# Path integral over a function with image in a circunference

1. May 9, 2012

### carlosbgois

1. The problem statement, all variables and given/known data
Let $\vec{F}: ℝ^{2}->ℝ^{2}$ be a continuous vector field in which, for every $(x, y), \vec{F}(x, y)$ is parallel to $x\vec{i}+y\vec{j}$. Evaluate $\int_{γ}\vec{F}\cdot d\vec{r}$ where $γ:[a, b]->ℝ^{2}$ is a curve of class $C^{1}$, and it's imagem is contained in the circunference centered in the origin and with radius $r>0$.

3. The attempt at a solution
We know that $\vec{F}(x, y)=a(x\vec{i}+y\vec{j})$, where $a$ is a constant, and we need to evaluate $\int^{b}_{a}\vec{F}(γ(t))\cdot γ'(t)dt$. So?...

Thanks

Last edited: May 9, 2012
2. May 9, 2012

### Dick

So how is the direction $γ'(t)$ points related to the direction $\vec{F}(x, y)$ points? What does that tell you about the dot product?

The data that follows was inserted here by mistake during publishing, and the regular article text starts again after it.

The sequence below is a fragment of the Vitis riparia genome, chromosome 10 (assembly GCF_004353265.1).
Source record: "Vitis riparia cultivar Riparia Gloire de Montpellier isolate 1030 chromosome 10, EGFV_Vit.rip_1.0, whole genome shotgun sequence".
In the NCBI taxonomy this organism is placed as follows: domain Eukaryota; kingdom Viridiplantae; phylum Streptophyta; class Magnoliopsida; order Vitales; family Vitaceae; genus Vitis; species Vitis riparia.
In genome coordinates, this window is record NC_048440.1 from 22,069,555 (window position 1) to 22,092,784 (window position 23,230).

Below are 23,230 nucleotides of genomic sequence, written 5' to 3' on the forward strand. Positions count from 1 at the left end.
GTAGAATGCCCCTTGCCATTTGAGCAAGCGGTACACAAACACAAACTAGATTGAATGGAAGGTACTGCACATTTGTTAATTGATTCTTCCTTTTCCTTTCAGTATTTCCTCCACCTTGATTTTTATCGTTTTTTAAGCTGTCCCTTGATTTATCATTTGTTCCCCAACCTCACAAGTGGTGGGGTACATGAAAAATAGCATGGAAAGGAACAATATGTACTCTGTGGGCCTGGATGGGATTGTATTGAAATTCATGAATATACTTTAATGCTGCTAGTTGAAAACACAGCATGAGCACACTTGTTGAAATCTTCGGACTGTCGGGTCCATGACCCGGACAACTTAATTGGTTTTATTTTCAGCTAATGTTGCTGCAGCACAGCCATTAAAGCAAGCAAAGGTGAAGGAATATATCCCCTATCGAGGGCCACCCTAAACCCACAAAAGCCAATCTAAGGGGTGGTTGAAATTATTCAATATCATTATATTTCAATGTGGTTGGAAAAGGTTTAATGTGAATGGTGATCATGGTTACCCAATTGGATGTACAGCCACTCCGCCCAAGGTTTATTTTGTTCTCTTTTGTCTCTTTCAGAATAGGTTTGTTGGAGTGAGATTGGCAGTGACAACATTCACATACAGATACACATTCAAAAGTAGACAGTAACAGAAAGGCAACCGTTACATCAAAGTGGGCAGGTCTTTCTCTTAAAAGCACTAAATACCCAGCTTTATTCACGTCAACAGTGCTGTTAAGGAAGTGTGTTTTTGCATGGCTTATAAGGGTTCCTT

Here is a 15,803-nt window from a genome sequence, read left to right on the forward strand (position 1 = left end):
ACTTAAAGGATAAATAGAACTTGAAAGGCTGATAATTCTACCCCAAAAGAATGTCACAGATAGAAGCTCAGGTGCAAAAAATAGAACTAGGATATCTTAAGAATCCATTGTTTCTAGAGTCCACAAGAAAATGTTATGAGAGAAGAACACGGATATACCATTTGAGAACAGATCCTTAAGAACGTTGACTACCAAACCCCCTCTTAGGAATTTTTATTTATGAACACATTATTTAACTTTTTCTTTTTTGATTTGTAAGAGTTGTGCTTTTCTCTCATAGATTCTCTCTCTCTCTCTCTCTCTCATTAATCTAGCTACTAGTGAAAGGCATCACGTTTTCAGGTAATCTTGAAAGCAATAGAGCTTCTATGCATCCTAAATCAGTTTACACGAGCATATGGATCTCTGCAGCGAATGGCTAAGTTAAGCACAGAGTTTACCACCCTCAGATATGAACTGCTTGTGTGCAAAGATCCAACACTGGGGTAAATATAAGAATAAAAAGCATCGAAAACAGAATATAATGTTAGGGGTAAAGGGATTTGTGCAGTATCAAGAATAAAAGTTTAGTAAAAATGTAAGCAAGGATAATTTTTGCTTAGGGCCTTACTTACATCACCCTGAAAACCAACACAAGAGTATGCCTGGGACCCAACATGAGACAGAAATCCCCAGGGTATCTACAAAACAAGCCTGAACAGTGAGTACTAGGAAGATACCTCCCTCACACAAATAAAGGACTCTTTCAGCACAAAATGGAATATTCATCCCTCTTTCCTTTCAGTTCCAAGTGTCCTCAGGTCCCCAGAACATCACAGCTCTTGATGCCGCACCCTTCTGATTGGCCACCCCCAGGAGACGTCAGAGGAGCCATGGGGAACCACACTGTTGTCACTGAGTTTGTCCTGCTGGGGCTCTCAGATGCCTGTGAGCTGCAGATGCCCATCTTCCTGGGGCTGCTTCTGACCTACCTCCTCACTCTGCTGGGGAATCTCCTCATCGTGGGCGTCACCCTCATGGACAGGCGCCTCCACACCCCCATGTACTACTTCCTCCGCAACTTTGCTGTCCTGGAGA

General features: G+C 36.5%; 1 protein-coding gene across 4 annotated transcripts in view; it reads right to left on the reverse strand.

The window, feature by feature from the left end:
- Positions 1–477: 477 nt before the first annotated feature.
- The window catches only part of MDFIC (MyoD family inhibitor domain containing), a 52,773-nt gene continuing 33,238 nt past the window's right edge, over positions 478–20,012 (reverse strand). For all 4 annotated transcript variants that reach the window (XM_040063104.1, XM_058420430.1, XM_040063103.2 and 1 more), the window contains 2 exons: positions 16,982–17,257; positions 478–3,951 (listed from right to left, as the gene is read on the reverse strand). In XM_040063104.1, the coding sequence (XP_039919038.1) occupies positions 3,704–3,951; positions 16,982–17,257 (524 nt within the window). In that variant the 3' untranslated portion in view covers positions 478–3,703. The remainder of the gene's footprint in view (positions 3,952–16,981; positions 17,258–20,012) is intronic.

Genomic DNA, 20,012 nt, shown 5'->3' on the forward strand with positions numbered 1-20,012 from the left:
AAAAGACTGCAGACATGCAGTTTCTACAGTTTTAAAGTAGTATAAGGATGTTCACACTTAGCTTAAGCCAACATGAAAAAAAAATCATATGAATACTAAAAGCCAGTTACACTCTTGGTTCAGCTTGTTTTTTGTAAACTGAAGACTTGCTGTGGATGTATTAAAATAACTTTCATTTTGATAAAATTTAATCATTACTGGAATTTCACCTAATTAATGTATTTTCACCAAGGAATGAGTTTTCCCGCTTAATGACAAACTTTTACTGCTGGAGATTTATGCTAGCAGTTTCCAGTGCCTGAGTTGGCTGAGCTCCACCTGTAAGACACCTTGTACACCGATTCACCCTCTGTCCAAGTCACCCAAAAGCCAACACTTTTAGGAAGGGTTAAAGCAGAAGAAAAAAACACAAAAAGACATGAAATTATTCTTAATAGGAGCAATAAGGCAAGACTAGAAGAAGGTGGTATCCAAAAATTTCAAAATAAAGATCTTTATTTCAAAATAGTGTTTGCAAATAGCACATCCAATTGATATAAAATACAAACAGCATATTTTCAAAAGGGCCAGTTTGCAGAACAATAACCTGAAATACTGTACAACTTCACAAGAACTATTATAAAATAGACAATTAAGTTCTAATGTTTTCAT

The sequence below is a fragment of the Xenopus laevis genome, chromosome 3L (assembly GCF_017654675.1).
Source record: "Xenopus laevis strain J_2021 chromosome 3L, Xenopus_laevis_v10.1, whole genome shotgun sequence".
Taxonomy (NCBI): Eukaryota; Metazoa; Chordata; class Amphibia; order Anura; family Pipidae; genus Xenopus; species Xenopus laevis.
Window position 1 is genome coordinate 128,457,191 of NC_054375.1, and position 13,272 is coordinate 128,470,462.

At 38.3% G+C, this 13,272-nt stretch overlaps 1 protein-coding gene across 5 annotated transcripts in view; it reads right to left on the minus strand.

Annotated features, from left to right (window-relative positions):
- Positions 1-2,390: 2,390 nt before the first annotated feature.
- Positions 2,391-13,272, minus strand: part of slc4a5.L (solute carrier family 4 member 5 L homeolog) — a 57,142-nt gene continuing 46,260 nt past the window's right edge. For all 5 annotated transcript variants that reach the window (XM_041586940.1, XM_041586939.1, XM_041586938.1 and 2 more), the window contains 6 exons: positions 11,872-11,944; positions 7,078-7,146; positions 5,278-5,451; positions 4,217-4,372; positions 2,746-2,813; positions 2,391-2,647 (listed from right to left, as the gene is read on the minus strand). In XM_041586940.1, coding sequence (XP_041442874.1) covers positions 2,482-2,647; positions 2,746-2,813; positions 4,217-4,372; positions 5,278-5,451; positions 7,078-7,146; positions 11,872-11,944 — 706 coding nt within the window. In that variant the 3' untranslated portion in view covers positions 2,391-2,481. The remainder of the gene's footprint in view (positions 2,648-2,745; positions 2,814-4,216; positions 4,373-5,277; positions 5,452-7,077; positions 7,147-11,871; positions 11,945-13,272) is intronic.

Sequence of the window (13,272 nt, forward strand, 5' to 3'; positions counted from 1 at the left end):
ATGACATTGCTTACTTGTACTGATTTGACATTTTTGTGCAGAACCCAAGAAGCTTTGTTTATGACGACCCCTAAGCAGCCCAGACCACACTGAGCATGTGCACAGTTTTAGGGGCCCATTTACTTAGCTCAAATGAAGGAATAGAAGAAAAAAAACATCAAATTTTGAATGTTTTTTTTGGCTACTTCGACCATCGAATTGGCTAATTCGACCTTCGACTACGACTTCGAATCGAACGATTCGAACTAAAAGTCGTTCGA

Last edited: May 9, 2012
3. May 9, 2012

### carlosbgois

$γ '(t)$ is a tangent to $x^{2}+y^{2}=r$ at any given $(x, y)$, but not every $\vec{F}(x, y)$ is perpendicular to the circunference, so the dot product has many possible values, and my argument must be wrong HEHE

Thanks

4. May 9, 2012

### Dick

I think $\vec{F}(x, y)$ is perpendicular to the circumference, isn't it?

5. May 9, 2012

### carlosbgois

Indeed it is, my mistake. So I know that F and γ' are always perpendicular, hence the path integral is equal to 0. Now, how may I write this rigorously, I mean, not using just the geometric description?

Many Thanks

6. May 9, 2012

### Dick

You could parametrize the circle. Write things in term of the angle at the value of the parameter t, θ(t). Then x=r*cos(θ(t)) and y=r*sin(θ(t)).

7. May 9, 2012

### carlosbgois

Nice. So let $R=(r cos(t), r sin(t))$, then R is a parametric form for $γ$, when we let r constant. Then we have $\int_{γ}\vec{F} \cdot d\vec{r}=\int^{d}_{c}F(R) \cdot R' dt=ar^{2}\int^{d}_{c}0 \cdot dt=0$ for any d and c.

Is it correct?
Thank you

8. May 9, 2012

### Dick

Basically, yes. But you shouldn't assume the parameter t is the same as the angle θ(t). If you work it out with a general function θ(t) you'll get the same result.

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